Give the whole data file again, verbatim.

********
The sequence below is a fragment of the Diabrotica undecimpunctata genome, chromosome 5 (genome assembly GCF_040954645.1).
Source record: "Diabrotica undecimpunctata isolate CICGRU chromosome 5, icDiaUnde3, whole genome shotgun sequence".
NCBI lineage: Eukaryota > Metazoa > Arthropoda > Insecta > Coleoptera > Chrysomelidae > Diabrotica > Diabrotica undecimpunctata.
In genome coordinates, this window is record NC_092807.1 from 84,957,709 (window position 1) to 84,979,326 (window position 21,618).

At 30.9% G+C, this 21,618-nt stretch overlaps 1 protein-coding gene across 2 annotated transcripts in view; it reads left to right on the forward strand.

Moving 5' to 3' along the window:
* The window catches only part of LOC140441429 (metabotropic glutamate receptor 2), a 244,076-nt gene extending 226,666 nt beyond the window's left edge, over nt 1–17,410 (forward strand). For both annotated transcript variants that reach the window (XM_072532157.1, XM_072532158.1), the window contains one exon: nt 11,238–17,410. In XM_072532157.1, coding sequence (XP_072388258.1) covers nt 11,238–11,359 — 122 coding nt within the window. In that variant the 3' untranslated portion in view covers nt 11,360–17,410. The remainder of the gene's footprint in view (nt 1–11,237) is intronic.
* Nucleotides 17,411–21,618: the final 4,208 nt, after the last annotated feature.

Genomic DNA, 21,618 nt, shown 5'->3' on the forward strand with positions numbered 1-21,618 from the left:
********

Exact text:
The sequence below is a fragment of the Diabrotica undecimpunctata genome, chromosome 5 (genome assembly GCF_040954645.1).
Source record: "Diabrotica undecimpunctata isolate CICGRU chromosome 5, icDiaUnde3, whole genome shotgun sequence".
NCBI lineage: Eukaryota > Metazoa > Arthropoda > Insecta > Coleoptera > Chrysomelidae > Diabrotica > Diabrotica undecimpunctata.
In genome coordinates, this window is record NC_092807.1 from 84,957,709 (window position 1) to 84,979,326 (window position 21,618).

At 30.9% G+C, this 21,618-nt stretch overlaps 1 protein-coding gene across 2 annotated transcripts in view; it reads left to right on the forward strand.

Moving 5' to 3' along the window:
* The window catches only part of LOC140441429 (metabotropic glutamate receptor 2), a 244,076-nt gene extending 226,666 nt beyond the window's left edge, over nt 1–17,410 (forward strand). For both annotated transcript variants that reach the window (XM_072532157.1, XM_072532158.1), the window contains one exon: nt 11,238–17,410. In XM_072532157.1, coding sequence (XP_072388258.1) covers nt 11,238–11,359 — 122 coding nt within the window. In that variant the 3' untranslated portion in view covers nt 11,360–17,410. The remainder of the gene's footprint in view (nt 1–11,237) is intronic.
* Nucleotides 17,411–21,618: the final 4,208 nt, after the last annotated feature.

Genomic DNA, 21,618 nt, shown 5'->3' on the forward strand with positions numbered 1-21,618 from the left: